Lightning Strikes Cape Town
Rare high-performance British jets are drawing fans to a new airshow on the circuit.
- By Bill Garvey
- Air & Space magazine, May 2000
(Page 4 of 5)
Beachy Head bought the Lightning in 1996, had it dismantled and shipped to Cape Town, then had it reassembled—rebuilt, really. Meanwhile, he spent six months at British Aerospace in England training to fly the aircraft. He first took it aloft in March 1999 with test pilot Keith Hartley of British Aerospace (which had assumed support for the Lightning). The performance at Ysterplaat was the jet’s first public appearance under Beachy Head’s ownership.
Computer programmer David Griffiths was one of a handful of Brits who had spent around $1,500 and traveled the length of Africa to see a Lightning fly again. The sight of that icon, as well as the show’s other aircraft, kept him and his similarly impassioned companions chained to their seats. Despite the sun’s intensity, they remained there, necks craned, from the show’s 8 a.m. start to the finish seven and a half hours later. At the close they were sunburned and satisfied. Griffiths’ assessment: “Although not the largest, it rates as the most amazing of hundreds of airshows I’ve attended.” The event had been “beyond our wildest dreams,” he said—an opinion loudly endorsed by his fellow Brits. They all said they planned to return.
And that is precisely Mike Beachy Head’s goal. A concept began forming in his mind the first time he flew the Buccaneer in Cape Town. He had bought the craft because it was configured as a tanker, and he intended to use it only to refuel the Lightning. He was taxiing the Buccaneer to the active runway at Cape Town International when he noticed that cars were parked all along the field and people were standing on their roofs. At first he figured that the Concorde or some celebrity was arriving, but when none showed he realized it was the Buc that was the cause of the commotion. “I thought I ought to be charging them for this entertainment,” he recalls. He began giving the idea serious consideration.
The initial result was pretty straightforward: Sell rides. Today you can contact Beachy Head or Incredible Adventures, his U.S. agent, to book a ride aboard the Lightning, Buc, Hunter, or little BAC Strikemaster. Beachy Head has been the principal jet tour guide, though Keith Hartley and other BAe pilots have taken some of the flights.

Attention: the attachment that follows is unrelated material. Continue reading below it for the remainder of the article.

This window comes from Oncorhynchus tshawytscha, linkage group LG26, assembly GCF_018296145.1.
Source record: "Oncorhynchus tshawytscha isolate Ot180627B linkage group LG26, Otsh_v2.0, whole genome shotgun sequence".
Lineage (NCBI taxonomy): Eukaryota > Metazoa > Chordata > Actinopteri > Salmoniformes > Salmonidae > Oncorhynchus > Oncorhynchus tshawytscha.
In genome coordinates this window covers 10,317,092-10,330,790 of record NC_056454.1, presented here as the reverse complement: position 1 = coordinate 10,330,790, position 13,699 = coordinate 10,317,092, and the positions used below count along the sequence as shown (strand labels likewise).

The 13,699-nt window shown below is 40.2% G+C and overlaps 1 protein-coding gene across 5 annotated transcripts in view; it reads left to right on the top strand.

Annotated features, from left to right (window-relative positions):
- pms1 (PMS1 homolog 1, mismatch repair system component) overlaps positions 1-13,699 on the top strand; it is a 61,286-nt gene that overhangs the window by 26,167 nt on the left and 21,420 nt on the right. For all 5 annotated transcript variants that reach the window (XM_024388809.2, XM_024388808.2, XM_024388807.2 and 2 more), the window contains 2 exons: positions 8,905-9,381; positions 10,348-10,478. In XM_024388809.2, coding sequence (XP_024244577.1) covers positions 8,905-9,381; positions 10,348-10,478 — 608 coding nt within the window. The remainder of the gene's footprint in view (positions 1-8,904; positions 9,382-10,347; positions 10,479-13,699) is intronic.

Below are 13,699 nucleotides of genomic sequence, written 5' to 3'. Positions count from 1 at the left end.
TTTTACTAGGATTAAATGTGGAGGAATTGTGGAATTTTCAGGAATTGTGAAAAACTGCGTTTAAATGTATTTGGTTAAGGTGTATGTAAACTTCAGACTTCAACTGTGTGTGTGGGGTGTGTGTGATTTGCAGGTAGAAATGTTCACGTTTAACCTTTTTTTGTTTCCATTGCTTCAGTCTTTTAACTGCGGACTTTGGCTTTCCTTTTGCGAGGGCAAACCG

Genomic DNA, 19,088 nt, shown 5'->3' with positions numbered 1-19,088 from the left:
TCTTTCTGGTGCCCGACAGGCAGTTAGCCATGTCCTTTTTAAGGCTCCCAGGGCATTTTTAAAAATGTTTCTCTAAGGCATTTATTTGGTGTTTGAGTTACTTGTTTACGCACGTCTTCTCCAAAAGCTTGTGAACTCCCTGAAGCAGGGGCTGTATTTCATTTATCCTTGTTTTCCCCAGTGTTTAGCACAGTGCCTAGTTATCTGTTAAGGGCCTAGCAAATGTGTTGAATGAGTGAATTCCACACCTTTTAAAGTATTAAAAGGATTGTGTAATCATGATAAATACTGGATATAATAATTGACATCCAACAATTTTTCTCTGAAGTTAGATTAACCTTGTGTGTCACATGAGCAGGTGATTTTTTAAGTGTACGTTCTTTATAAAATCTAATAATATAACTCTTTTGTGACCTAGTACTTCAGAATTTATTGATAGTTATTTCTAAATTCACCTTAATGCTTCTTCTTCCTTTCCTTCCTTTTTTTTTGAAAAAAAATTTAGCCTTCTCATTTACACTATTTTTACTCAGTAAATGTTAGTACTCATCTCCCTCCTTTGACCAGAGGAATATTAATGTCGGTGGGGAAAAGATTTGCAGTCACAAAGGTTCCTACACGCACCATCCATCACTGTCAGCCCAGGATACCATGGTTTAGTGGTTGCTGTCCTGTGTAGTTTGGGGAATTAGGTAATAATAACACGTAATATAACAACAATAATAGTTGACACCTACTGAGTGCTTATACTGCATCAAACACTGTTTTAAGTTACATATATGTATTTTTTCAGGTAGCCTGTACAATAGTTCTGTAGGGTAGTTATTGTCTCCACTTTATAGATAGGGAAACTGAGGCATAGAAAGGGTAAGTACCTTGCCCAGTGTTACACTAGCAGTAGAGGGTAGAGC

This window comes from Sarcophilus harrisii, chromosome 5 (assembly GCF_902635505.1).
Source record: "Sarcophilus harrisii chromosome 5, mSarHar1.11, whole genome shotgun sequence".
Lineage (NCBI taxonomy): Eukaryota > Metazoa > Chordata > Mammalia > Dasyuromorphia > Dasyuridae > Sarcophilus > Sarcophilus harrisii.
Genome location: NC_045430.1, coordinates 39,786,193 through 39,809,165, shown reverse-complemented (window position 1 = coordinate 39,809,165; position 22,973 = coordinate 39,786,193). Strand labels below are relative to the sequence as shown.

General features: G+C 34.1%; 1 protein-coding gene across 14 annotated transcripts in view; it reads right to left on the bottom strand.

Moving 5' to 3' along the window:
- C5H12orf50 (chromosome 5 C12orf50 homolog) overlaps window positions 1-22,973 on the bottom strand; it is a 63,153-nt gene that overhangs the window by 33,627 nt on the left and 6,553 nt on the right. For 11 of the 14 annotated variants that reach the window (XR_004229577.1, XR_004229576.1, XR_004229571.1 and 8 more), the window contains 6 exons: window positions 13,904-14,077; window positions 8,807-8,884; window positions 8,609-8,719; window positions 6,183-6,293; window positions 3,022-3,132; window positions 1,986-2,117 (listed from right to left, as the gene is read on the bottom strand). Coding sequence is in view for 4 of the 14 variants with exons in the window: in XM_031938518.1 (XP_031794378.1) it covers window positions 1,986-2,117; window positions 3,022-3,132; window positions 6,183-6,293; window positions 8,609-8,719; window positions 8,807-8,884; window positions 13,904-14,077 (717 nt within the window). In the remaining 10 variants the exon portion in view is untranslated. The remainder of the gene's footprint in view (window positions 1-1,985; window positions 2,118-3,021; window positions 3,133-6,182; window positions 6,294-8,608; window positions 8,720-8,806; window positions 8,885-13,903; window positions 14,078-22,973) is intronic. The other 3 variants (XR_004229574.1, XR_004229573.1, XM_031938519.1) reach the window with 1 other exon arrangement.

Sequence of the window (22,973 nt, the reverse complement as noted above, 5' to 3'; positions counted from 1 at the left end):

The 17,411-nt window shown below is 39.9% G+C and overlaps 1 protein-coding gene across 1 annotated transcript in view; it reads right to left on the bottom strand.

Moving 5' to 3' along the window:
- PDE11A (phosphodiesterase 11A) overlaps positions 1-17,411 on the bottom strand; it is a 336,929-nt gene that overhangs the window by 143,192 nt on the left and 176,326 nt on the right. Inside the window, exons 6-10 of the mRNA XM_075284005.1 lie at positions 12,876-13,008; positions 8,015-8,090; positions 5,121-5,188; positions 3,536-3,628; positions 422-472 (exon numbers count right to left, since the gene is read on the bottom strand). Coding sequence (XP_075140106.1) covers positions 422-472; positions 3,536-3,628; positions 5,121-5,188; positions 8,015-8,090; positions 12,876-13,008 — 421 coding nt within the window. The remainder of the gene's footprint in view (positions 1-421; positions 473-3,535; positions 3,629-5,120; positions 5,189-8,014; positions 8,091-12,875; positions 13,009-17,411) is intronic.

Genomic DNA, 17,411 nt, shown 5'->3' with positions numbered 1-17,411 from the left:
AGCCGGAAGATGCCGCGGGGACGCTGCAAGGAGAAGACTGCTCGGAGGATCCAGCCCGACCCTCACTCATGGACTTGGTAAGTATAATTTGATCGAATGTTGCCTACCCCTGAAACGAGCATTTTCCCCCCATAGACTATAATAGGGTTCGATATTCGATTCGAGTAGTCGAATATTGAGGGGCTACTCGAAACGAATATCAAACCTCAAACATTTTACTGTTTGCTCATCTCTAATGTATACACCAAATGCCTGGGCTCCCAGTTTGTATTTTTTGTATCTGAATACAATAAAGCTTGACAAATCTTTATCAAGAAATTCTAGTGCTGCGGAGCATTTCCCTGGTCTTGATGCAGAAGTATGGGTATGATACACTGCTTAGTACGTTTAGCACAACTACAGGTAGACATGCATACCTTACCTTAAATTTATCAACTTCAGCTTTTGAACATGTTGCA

But before you sign up, you might need to extend your credit card limit. A ride in the Hunter will cost you $3,000 an hour; the Buc goes for $8,000, and the Lightning a thousand more.
Simon Wells knows the cost. A power plant engineer from Greatstone, England, he saved for the better part of a year to ride the Lightning. But after arriving in Cape Town, the 28-year-old bachelor had serious misgivings about his investment. “I thought, This is a bit over the top—that I’d been ripped off,” he said. But that was before he departed Cape Town International with his nose pointed 70 degrees skyward, afterburners alight, and, once level, boring straight through the cerulean sky at a satisfyingly shocking Mach 1.4.
“Excellent!” the new Mach-buster reported. And despite a fare of £100 ($160) per minute, he said, “I would do it again.”
Of course, not many are as able or willing as Wells to ride one of the black rockets, so Beachy Head and Alan Ramsay, publisher of Car and other slick South African magazines, have come up with a lollapalooza of a scheme to pull in the rest. Thunder City is to be, among other things, an entertainment center, based at Cape Town International, filled with airplanes and cars of every description, from every corner of the world. In addition to watching videos, playing with touch screens, and oohing at fighters on display, visitors will be able to get blasted in an ejection seat, race a dragster, pull Gs in a dogfighting roller coaster, and make muddy doughnuts in real four-wheelers. And at the center of it all will be Beachy Head’s fleet of jets: the Buc, the Strikemaster, and four Lightnings—that’s right, four; he’s so pleased with the aircraft he’s gone back to England for another three, all of which he hopes to return to flying condition in the near future.